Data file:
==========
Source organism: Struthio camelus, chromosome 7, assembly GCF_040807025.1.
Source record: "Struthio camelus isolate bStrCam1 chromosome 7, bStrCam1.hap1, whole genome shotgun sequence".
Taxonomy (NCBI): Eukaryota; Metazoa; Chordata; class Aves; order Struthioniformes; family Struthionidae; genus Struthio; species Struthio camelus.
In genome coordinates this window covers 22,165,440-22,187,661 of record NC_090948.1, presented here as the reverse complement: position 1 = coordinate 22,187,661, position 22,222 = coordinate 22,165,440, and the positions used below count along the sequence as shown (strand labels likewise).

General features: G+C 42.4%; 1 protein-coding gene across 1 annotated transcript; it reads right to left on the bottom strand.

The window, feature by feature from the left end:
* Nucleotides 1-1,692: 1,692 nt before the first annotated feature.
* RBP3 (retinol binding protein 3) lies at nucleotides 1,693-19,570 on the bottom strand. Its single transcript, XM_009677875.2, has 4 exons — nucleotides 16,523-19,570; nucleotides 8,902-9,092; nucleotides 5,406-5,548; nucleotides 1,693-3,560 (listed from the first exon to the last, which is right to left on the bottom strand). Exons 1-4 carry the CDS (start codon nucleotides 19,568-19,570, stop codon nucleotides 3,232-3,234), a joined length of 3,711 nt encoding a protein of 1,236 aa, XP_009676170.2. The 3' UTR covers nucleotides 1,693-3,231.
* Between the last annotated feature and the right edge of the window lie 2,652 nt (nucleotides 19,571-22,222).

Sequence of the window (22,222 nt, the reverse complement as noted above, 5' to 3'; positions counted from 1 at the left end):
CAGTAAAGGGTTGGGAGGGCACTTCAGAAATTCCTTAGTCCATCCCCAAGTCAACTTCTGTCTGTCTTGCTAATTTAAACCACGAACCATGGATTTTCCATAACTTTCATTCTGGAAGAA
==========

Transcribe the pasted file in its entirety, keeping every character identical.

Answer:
Source organism: Struthio camelus, chromosome 7, assembly GCF_040807025.1.
Source record: "Struthio camelus isolate bStrCam1 chromosome 7, bStrCam1.hap1, whole genome shotgun sequence".
Taxonomy (NCBI): Eukaryota; Metazoa; Chordata; class Aves; order Struthioniformes; family Struthionidae; genus Struthio; species Struthio camelus.
In genome coordinates this window covers 22,165,440-22,187,661 of record NC_090948.1, presented here as the reverse complement: position 1 = coordinate 22,187,661, position 22,222 = coordinate 22,165,440, and the positions used below count along the sequence as shown (strand labels likewise).

General features: G+C 42.4%; 1 protein-coding gene across 1 annotated transcript; it reads right to left on the bottom strand.

The window, feature by feature from the left end:
* Nucleotides 1-1,692: 1,692 nt before the first annotated feature.
* RBP3 (retinol binding protein 3) lies at nucleotides 1,693-19,570 on the bottom strand. Its single transcript, XM_009677875.2, has 4 exons — nucleotides 16,523-19,570; nucleotides 8,902-9,092; nucleotides 5,406-5,548; nucleotides 1,693-3,560 (listed from the first exon to the last, which is right to left on the bottom strand). Exons 1-4 carry the CDS (start codon nucleotides 19,568-19,570, stop codon nucleotides 3,232-3,234), a joined length of 3,711 nt encoding a protein of 1,236 aa, XP_009676170.2. The 3' UTR covers nucleotides 1,693-3,231.
* Between the last annotated feature and the right edge of the window lie 2,652 nt (nucleotides 19,571-22,222).

Sequence of the window (22,222 nt, the reverse complement as noted above, 5' to 3'; positions counted from 1 at the left end):
CAGTAAAGGGTTGGGAGGGCACTTCAGAAATTCCTTAGTCCATCCCCAAGTCAACTTCTGTCTGTCTTGCTAATTTAAACCACGAACCATGGATTTTCCATAACTTTCATTCTGGAAGAA